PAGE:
The Conflict and Peace Initiative was launched in the fall of 2016 and is funded by the International Institute Enterprise Fund. Its focus is to build a cross-disciplinary approach to peace and conflict studies that engages, challenges, and inspires new audiences.

This event is cosponsored by the Transnational Comics Studies Workshop.

Disability and Representation in Autobiographical Comics

Please join the Transnational Comics Studies Workshop on Friday, January 13th from 2:30-4pm in the Hatcher Library Gallery (Room 100) for a presentation by Dr. Frederik Byrn Køhlert on Disability and Representation in Autobiographical Comics.

Disability and Representation in Autobiographical Comics

As studies of disability have long pointed out, to be figured as disabled is in key ways to be seen, and to always be the subject of others’ curiosity. Rosemarie Garland-Thomson, influentially, has argued that in disability’s “economy of visual difference, those bodies deemed inferior become spectacles of otherness while the unmarked are sheltered in the neutral space of normalcy.” In the form of comics, this particular relationship with visual embodiment is placed front and center for the reader to engage with, through drawn imagery on the page. For autobiographical comics, especially, this relationship raises questions about how authors might employ various visual codes in order to elude the objectifying gaze commonly associated with looking at disability. Using as its case study Al Davison’s memoir about living with spina bifida The Spiral Cage, this talk examines the relationship between disability, representation, visuality, and autobiography in comics.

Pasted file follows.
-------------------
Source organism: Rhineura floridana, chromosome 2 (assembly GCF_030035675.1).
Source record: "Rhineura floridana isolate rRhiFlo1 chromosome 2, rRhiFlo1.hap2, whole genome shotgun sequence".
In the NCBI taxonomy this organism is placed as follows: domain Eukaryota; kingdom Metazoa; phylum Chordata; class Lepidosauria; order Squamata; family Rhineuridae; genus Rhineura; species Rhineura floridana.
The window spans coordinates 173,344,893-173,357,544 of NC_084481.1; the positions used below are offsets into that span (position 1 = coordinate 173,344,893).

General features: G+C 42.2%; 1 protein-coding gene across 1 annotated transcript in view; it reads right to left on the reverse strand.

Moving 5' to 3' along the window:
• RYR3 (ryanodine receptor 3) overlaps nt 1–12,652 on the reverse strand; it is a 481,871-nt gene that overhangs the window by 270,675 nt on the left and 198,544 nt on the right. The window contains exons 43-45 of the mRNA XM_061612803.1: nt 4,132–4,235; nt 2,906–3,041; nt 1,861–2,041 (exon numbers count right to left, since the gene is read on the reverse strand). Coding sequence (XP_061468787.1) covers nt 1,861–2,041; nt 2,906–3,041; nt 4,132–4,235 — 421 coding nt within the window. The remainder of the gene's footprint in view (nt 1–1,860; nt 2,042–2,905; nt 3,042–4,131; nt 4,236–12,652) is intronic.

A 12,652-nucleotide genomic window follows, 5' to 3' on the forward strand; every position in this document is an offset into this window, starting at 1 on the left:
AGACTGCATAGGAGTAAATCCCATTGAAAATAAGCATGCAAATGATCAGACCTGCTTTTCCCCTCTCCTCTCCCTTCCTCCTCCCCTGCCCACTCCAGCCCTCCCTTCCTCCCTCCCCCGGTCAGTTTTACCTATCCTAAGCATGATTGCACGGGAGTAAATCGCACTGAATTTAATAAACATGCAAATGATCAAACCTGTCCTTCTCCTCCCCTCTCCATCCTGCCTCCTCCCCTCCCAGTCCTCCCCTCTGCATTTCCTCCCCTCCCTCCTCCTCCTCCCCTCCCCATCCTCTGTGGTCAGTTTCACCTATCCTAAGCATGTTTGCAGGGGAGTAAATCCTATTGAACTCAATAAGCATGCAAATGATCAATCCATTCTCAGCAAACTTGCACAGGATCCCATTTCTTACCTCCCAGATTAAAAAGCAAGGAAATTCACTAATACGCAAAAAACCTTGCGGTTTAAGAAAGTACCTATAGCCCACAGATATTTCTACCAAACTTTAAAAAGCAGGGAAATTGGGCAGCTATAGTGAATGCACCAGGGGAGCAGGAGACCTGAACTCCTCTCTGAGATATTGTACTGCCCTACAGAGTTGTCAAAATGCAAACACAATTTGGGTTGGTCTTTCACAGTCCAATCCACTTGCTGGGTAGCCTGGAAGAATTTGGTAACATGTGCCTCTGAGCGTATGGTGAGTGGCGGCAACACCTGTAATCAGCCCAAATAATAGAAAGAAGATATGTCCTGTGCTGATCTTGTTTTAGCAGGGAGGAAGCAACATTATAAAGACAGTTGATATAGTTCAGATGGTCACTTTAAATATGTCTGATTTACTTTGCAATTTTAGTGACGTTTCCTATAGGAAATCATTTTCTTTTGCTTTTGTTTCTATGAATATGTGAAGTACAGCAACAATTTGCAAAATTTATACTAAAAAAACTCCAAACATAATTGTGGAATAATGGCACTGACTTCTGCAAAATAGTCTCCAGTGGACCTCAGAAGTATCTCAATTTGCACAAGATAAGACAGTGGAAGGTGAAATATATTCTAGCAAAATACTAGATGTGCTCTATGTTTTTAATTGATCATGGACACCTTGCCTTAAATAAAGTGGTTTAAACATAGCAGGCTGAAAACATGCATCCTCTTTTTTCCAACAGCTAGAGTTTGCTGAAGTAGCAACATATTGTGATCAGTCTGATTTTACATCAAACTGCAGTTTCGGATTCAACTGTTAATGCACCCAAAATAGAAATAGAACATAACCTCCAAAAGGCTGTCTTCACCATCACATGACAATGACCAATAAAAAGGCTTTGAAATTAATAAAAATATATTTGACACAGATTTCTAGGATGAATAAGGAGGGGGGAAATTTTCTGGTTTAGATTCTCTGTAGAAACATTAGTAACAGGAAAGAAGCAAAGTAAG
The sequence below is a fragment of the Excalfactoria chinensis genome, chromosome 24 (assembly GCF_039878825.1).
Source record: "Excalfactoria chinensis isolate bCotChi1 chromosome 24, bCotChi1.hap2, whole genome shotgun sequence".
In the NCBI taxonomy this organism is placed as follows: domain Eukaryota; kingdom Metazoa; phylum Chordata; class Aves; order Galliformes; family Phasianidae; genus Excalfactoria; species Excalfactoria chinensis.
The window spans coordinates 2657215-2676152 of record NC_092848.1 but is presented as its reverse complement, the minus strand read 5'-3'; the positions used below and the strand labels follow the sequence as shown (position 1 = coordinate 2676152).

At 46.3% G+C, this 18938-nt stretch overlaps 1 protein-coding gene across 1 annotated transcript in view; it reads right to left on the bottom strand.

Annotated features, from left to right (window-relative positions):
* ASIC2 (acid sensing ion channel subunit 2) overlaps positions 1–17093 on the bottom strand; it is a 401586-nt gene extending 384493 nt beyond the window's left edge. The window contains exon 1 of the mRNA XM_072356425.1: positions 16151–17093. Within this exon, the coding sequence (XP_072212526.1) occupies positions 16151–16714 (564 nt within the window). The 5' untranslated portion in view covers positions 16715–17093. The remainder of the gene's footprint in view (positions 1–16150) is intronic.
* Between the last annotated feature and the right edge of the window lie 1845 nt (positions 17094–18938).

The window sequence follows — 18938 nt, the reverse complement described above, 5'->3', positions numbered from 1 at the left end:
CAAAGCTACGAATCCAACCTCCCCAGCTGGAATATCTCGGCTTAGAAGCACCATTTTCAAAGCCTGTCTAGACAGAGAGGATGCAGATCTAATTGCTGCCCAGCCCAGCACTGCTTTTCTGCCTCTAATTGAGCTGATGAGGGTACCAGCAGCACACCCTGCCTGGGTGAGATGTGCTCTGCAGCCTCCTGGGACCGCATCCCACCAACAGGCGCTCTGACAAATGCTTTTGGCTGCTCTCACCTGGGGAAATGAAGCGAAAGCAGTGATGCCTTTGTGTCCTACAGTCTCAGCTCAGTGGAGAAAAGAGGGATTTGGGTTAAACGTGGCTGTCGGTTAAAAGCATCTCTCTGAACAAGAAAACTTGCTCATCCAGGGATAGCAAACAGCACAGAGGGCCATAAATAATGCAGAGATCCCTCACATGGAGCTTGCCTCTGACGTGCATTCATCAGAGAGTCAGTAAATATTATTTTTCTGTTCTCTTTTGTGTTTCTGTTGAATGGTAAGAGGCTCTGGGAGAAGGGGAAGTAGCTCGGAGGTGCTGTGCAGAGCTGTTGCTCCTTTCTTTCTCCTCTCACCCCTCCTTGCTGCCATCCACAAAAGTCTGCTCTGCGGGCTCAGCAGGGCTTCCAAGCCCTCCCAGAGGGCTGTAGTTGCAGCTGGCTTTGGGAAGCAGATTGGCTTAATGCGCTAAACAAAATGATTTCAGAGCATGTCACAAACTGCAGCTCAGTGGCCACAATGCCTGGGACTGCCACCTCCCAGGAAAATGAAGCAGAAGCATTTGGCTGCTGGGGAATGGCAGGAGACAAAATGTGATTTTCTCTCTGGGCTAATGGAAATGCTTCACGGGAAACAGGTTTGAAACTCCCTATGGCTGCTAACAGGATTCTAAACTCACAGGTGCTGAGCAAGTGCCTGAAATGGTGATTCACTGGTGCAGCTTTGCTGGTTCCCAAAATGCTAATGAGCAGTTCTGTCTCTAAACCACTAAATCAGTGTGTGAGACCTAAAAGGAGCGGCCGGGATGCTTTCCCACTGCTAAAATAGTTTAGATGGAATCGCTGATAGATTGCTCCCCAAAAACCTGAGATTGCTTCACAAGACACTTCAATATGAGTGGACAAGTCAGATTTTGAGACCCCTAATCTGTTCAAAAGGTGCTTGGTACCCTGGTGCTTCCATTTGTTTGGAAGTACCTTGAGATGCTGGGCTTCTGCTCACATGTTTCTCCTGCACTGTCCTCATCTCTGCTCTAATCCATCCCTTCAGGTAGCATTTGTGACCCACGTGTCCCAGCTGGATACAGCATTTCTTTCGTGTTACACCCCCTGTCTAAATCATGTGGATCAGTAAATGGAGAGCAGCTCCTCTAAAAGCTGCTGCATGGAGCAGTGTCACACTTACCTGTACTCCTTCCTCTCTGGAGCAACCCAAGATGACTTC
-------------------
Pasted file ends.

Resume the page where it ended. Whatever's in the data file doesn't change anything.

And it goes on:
Bio: Frederik Byrn Køhlert is a Lecturer at the University of East Anglia. His research concerns issues of representation in literary and visual culture, with a special emphasis on comics and graphic novels. He is the author of several articles about trauma, gender, and representation in autobiographical comics, as well as a monograph on literary representations of Chicago. His most recent research focuses on political comics and cartoons, and he is currently working on projects concerning the intersection of comics and anarchism and the international reception of Charlie Hebdo in the wake of the shootings at the newspaper’s editorial office. His book Serial Selves: Identity and Representation in Autobiographical Comics is forthcoming from Rutgers University Press.

This event is generously cosponsored by the UM Disability Initiative and the Disability Studies Rackham Interdisciplinary Workshop.

Please RSVP to Refreshments will be provided.

Wednesday, November 30, 2016

MK Czerwiec on the AIDS Crisis in LGBTQ Comics